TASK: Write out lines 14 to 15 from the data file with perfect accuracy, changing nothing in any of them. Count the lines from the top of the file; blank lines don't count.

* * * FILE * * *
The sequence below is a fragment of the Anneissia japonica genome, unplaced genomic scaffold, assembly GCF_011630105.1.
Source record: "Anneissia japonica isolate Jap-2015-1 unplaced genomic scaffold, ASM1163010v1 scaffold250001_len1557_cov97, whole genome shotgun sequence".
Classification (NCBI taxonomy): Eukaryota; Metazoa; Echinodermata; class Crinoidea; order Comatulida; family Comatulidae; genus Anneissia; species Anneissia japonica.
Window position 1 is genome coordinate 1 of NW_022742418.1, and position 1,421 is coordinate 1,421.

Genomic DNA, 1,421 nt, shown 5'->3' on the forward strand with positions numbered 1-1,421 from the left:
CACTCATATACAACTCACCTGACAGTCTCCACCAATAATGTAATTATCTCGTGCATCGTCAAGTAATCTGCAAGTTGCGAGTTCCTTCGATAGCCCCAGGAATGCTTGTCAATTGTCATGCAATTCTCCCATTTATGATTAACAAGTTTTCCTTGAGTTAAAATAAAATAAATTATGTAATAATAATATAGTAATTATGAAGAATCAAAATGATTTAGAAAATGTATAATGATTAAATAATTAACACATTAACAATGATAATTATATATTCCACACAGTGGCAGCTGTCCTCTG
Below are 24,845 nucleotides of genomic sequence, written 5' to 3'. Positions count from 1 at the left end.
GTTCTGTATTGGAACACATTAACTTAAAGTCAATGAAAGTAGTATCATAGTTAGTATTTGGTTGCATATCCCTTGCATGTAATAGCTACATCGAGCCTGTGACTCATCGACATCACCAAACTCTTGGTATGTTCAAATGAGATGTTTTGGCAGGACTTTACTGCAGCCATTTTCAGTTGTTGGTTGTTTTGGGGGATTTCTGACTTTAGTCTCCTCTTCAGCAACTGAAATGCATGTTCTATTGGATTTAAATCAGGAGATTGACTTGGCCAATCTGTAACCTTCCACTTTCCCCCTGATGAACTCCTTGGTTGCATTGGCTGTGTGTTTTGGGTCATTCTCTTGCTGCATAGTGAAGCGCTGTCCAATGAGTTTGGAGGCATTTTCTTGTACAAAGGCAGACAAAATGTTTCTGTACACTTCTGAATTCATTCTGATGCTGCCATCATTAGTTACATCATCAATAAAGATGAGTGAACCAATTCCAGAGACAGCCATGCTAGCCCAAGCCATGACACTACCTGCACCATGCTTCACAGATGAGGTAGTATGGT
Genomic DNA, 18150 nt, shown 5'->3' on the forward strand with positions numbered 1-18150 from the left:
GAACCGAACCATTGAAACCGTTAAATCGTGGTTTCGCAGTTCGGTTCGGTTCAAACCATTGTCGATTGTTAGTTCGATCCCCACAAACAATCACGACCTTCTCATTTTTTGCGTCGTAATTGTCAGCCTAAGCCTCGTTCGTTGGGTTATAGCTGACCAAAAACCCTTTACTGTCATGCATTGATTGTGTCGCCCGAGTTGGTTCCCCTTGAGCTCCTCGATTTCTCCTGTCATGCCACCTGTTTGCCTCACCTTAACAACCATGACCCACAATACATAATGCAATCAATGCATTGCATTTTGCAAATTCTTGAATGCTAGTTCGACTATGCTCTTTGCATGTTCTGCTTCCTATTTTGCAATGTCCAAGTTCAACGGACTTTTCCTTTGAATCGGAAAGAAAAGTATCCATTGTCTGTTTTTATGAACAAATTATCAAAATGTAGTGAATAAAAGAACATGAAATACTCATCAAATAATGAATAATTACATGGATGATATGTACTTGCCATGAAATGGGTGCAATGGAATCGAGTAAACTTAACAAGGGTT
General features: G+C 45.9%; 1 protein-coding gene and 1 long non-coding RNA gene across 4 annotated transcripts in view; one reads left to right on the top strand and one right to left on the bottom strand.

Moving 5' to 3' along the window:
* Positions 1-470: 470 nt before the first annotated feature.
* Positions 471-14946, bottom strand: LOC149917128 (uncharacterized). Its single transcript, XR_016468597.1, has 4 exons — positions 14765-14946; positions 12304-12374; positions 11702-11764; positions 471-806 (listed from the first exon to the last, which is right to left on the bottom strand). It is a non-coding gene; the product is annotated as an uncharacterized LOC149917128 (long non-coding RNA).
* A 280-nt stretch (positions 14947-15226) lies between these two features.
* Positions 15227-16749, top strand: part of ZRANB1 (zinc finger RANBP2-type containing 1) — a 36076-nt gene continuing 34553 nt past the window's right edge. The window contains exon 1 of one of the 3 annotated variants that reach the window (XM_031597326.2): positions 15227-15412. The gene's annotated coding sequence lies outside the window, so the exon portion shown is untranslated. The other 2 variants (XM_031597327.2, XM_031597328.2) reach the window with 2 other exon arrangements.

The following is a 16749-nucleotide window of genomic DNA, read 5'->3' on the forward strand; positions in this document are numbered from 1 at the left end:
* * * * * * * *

* Positions 471-14946, bottom strand: LOC149917128 (uncharacterized). Its single transcript, XR_016468597.1, has 4 exons — positions 14765-14946; positions 12304-12374; positions 11702-11764; positions 471-806 (listed from the first exon to the last, which is right to left on the bottom strand). It is a non-coding gene; the product is annotated as an uncharacterized LOC149917128 (long non-coding RNA).
* A 280-nt stretch (positions 14947-15226) lies between these two features.